I used to be scared of running. As recently as July, every race carried with it the risk of running out of gas (tangentially related video below! "You can't get loose, without that juice"). A too fast first mile, or a heart rate spike could doom my race before it even started. At Nationals in April, a 10:08 first 2 miles put me in the red zone, and extreme stomach cramps induced a DNF shortly after. I always attributed failures like this to the gluten allergy, or pre-race failures in preparation. In reality, it was so much simpler than that. It merely took a debilitating injury to figure it out.
At the Scar Top Mountain 12k in Colorado on July 4th, I placed third behind 2 runners on the US Mountain Running Team. It was actually a quality race (the header picture above is from the finish), but afterward I could not walk. My low back was so painful that I could not put weight on my left leg. Watching fireworks is one of my favorite traditions. That night, I couldn't even get out of the car.
What I thought was a fractured sacrum turned out to be a simple imbalance in my right hip that caused over-rotation on my left side, inflaming the SI joint and pinching a nerve. An outstanding chiropractor in Boulder, Dr. Larry Frieder, put me back together. What he said though, changed everything. After looking at my race results and seeing the first place finishes, he commented that the particular SI injury is usually only seen in beginners. What was my weekly mileage?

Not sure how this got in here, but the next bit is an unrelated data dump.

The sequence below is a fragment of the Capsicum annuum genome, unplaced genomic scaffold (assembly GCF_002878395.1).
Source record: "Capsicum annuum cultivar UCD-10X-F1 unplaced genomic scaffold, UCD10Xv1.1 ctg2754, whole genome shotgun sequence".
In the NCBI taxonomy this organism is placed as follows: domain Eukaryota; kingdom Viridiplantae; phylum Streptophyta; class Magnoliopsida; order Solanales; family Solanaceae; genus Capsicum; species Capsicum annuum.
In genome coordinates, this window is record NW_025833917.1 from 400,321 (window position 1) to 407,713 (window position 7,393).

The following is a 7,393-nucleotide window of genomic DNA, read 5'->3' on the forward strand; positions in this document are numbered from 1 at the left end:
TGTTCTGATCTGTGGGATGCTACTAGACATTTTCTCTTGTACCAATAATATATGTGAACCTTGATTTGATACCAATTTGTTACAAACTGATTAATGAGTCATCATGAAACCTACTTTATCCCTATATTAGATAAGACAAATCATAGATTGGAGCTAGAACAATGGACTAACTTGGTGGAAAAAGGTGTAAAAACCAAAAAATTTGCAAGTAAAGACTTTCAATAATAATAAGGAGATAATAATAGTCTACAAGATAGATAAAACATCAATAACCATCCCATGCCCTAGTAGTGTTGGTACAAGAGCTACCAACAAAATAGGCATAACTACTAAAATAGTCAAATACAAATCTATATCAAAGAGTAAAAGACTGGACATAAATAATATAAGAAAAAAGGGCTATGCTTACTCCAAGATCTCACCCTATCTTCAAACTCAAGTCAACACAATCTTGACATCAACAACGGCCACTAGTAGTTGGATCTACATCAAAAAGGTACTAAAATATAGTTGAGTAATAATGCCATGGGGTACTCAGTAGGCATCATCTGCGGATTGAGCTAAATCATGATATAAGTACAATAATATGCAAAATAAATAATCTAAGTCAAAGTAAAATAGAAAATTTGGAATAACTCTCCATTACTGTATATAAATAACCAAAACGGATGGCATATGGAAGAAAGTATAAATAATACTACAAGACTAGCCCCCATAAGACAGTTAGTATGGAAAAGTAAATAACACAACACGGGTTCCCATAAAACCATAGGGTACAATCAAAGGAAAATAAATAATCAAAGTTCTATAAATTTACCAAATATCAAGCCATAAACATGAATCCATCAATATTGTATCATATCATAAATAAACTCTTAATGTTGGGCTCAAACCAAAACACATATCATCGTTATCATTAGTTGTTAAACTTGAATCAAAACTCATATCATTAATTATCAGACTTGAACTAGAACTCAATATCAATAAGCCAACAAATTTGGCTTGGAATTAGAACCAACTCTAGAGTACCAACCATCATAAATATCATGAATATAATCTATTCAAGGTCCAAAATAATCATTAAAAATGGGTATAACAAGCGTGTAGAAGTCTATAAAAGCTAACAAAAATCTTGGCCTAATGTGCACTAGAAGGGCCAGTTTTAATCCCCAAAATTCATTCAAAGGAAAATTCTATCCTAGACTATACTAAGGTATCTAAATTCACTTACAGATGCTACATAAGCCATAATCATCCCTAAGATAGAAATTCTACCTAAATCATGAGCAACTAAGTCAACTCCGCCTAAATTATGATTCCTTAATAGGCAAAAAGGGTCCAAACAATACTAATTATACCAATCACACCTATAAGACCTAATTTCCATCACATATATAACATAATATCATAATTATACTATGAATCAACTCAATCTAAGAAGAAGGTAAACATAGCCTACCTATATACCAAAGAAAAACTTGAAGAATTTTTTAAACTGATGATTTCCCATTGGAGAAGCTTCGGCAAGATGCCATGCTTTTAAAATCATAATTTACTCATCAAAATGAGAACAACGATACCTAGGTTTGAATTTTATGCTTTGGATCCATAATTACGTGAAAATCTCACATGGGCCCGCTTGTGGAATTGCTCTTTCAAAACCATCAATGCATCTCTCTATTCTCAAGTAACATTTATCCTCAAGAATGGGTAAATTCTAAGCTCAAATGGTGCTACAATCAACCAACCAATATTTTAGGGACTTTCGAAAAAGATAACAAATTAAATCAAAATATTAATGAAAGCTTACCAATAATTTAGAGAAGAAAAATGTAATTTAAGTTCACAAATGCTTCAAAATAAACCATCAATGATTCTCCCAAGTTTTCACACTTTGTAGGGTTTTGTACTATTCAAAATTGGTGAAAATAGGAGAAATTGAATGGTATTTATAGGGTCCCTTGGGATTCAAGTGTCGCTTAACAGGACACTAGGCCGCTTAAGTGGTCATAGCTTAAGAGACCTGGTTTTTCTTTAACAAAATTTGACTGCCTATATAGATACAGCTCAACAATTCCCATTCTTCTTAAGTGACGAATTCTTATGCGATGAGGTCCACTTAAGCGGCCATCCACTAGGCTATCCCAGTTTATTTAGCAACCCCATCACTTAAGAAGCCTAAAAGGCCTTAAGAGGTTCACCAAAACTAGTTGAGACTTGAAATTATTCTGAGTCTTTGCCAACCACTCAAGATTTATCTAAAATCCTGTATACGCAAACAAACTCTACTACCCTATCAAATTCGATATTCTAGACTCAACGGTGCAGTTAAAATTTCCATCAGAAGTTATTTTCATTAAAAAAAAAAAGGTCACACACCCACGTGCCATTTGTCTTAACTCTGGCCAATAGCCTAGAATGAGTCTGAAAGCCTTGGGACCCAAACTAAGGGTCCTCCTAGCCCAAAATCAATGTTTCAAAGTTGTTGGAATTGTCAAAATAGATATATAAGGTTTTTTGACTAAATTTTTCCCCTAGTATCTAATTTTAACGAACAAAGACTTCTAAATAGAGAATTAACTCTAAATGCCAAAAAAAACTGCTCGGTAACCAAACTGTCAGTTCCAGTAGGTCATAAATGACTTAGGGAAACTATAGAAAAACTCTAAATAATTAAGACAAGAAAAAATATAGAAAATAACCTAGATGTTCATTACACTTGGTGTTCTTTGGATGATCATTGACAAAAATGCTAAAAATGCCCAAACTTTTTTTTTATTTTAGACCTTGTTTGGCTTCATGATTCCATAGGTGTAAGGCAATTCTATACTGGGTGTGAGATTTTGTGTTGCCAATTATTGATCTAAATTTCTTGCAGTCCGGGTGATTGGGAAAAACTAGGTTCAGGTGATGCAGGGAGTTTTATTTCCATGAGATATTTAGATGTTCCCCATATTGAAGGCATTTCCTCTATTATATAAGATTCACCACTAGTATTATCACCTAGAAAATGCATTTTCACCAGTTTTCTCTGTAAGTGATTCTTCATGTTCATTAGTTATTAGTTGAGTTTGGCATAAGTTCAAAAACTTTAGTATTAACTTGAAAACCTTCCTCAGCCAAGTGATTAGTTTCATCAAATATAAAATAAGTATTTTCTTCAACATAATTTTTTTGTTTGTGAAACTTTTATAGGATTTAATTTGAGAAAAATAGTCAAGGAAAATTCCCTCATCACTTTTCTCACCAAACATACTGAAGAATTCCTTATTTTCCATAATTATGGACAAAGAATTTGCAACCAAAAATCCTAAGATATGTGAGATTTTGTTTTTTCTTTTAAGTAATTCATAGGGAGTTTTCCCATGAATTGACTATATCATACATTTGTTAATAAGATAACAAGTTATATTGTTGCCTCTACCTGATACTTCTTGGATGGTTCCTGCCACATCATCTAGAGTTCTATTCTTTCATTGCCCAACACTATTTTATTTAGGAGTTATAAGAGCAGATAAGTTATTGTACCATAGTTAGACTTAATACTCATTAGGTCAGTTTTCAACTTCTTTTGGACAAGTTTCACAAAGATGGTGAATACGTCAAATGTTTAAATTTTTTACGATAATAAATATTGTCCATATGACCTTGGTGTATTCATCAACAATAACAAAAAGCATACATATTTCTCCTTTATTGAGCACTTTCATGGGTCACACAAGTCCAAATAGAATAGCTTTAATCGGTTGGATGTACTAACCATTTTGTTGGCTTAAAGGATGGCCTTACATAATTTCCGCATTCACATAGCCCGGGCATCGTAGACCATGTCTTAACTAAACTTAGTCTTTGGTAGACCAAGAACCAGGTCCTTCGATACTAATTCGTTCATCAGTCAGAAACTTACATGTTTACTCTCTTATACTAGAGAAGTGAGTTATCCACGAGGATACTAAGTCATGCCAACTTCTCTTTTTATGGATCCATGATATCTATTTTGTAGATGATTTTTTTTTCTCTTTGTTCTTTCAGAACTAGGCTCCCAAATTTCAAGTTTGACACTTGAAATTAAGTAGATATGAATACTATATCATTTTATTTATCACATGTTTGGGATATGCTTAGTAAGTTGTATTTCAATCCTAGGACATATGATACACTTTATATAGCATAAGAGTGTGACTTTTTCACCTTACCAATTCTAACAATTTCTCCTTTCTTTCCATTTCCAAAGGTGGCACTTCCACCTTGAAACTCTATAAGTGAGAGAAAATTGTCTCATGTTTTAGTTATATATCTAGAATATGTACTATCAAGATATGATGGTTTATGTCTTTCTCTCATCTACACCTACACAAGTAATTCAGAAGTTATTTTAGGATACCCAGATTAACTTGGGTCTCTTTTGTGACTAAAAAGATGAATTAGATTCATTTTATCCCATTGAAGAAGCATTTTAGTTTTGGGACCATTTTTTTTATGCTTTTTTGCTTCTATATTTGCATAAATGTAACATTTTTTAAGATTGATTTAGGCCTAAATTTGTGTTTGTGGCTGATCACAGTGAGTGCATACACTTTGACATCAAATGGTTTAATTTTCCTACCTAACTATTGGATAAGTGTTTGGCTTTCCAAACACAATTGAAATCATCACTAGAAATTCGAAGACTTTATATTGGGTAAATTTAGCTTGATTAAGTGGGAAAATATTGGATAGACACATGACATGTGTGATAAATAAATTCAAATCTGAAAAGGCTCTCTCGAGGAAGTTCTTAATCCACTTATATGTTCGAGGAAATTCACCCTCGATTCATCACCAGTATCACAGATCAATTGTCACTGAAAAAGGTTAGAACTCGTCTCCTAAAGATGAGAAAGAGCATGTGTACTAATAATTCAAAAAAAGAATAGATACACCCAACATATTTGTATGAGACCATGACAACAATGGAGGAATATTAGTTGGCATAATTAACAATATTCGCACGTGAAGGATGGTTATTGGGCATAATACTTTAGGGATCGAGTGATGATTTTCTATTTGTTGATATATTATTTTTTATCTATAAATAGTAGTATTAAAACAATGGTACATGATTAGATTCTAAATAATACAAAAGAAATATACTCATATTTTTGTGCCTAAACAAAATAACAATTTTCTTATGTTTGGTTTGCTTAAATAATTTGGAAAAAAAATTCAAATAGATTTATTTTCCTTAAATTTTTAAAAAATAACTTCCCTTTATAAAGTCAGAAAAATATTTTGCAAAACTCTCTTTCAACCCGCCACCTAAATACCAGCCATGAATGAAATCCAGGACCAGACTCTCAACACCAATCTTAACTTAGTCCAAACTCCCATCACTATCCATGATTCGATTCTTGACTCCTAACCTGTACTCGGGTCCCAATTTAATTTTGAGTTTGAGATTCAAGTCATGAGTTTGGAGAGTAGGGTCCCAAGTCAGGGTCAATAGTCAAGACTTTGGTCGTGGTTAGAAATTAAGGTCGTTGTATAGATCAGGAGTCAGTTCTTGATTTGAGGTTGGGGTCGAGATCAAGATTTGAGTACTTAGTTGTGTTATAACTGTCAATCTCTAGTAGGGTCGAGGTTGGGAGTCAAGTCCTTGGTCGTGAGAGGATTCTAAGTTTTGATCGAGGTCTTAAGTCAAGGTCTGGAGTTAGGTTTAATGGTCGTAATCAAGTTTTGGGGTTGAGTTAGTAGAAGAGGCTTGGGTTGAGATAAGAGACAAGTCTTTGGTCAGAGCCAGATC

Simply put, I had been outrunning my training, and this led to injury and some horrific races. MOST MULTI-SPORT ATHLETES HAVE THIS PROBLEM! Our cardiovascular systems are so strong, and our aerobic engines so powerful from the other disciplines, that our bodies are not prepared for the relative pounding of running. After that diagnosis in July, I made a conscious decision to change my training approach. I had built a house on a bad foundation, and was attempting to apply window dressing without addressing the real issue. 25 MILES A WEEK IS FAR TOO LITTLE FOR A COMPETITIVE ATHLETE!
The lesson for me, and of this post, is to increase mileage. This means slowing down in training and focusing on form. Do EASY two-a-days where 4 miles take 30 minutes (or 35, or 40). Running is starkly different than cycling---you cannot fake running. I increased from 25 to 50 to 70 miles per week running, eliminating all real speed work in the process. The house I built was torn down, because the foundation had to be reconstructed. Yesterday, I did my first real speed work since the injury--6x800m in a 2:10 average. But even without the advantage of faster runs, I set the course record by 1:20 on the first run at American Zofingen, and ran a 15:41 5k. For most multisport athletes (like me), faster running is nearly unnecessary. (said another way by Tower of Power: Funk the Dumb Stuff!)
So the lesson of this post is to slow down. Focus on form. And most importantly, increase mileage. Training is not supposed to be a race simulation; training should PREPARE you for racing better. Run by feel. Lose the Garmin. Run organically, increasing speed when you feel good, and slowing down on bad days. Because the main thing with running is time on your feet. No matter what, do not waste time/risk injury fixing the roof if the foundation is crumbling.